Thu Feb 14, 2013
A vinegar sauce of simple ingredients delivers huge on a balance of great, uncomplicated, barbecue flavors that makes Blues Hog Tennessee Red Sauce a top contender in my book.
Bill Arnold, of the award-winning Blues Hog Cookers team, is the man behind the Blues Hog brand. Knowing the ins-and-outs of competition cue, he created a sauce tailored to that genre which has gone on to proliferate throughout the competition circuit. I agreed with my brethren that Blues Hog original is a mighty fine sauce with its uncomplicated flavor focused on quality ingredients. While that may be the sauce most synonymous with the Blues Hog brand, it's not the only thing their cooking up. There's also a mustard sauce, Tennessee Red sauce, and a rub.
The nose singeing aroma is almost all vinegar and spice. Cider vinegar is strong, as it forms the majority of the base, and the heavy spice only adds to the burn. There's a little sweetness in the smell, but it has to put up a fight to overcome the dominating vinegar.
Thickness & Texture
A ton of red and black pepper pepper specs can be seen through the transparent sheen of this maroon sauce. It has a consistency slightly thicker than vinegar, with a body that lets it flow in a quick, but smooth pour from a spoon. Once all sauce has left the utensil, only a couple specs of spice are left clinging.
Out of the Jar
The sauce starts out with a surprising amount of sweetness based on the completely vinegar dominant aroma. A sweet tomato ketchup flavor starts the sauce off, which is quickly taken over, but not completely diminished, by the vinegar. As the sauce settles in, the vinegar creates an initial burn on the tongue, then the spices start bring a double dose of heat as any remnants of sweetness becomes a distant memory. The lingering heat on the tongue is not one note, but rather complex with black pepper, red pepper flakes, and cayenne all contributing.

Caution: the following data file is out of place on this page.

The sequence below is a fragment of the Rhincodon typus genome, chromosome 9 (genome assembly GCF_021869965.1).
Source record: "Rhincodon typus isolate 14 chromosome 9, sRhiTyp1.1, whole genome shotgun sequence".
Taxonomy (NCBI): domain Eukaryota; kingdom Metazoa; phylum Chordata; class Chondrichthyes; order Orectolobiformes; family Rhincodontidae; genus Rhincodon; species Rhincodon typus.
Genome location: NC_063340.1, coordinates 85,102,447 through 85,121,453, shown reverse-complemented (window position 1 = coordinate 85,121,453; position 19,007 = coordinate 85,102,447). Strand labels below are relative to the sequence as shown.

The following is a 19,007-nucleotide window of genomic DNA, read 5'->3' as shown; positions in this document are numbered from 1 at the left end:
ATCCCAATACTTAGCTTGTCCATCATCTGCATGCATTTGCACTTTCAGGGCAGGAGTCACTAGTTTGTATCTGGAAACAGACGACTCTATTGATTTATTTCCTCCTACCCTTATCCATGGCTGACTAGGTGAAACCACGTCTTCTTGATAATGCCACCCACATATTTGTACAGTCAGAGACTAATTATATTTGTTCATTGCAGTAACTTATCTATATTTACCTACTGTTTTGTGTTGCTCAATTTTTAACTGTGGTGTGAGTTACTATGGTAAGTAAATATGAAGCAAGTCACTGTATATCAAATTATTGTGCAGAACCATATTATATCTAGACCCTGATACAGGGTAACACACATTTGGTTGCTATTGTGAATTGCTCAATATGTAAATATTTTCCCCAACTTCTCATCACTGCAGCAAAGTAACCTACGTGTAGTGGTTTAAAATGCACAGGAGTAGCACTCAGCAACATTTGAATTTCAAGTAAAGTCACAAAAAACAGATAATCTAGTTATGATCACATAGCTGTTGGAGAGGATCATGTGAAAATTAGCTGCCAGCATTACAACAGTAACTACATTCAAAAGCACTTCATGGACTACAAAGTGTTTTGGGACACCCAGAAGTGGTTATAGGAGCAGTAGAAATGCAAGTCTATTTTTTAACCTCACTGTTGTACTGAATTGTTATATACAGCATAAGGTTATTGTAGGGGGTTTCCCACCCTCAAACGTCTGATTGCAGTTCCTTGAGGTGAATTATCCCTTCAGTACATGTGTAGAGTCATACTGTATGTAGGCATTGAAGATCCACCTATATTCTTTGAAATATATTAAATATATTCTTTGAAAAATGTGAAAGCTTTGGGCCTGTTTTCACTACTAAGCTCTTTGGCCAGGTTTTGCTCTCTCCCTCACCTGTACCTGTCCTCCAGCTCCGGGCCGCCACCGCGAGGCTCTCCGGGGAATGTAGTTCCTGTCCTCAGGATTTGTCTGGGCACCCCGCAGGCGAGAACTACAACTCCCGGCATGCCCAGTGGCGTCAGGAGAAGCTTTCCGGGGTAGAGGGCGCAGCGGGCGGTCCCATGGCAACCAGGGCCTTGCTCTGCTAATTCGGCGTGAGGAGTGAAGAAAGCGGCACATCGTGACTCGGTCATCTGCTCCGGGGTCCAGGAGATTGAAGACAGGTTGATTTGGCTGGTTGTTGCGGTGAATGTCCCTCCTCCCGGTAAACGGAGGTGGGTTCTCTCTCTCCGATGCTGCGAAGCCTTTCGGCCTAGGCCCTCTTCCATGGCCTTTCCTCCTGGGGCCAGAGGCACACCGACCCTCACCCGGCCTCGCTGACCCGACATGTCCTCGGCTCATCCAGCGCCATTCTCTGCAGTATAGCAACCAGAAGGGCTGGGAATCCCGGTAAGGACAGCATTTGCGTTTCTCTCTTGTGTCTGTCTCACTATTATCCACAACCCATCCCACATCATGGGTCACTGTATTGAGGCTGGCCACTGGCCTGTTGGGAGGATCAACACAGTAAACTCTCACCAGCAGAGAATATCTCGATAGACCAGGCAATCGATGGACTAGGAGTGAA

Slathered & Cooked
As expected with almost all thin sauces, Blues Hog Tennessee Red took extra brushings to build up a nice layer of sauce on the cooking chicken, but eventually it coated and baked into the leg well. There was then some light caramelization over direct heat, mainly where the sauce touched the grate. Like out of the jar, this was sweeter than I was anticipating. The ketchup and sugar became more prominent after being cooked, and found a nice balance with the notably scaled back vinegar tang. It almost tasted like a completely different sauce, but the distinct spices still shown through, giving a pleasing kick of heat at the end of each bite.
Put to Use
I really like Blue Hog Original Barbecue Sauce, but on this Valentine's Day, it's Tennessee Red that gets my heart. For my taste buds, this is the perfect vinegar sauce—it's uncomplicated yet builds pleasing layers of flavors that are bold, but in balance. The ketchup base gives just the right amount of sweetness and tomato to satisfy this Northerner's sauce preference, while remaining a solid vinegar sauce by classification. For my money, there's no better sauce to dress my pulled pork, and Tennessee Red is going have me going back and reworking my recipes to try to live up to this standard. The surprising thing was that this vinegar sauce also worked quite well on the grill, not only building up a decent layer of sauce on the chicken, but creating an almost completely new flavor profile that was more sweet with a scaled back tang and nice spice. So I recommend this sauce primarily for dipping or as a condiment, but it's going to do you just fine on the grill as well.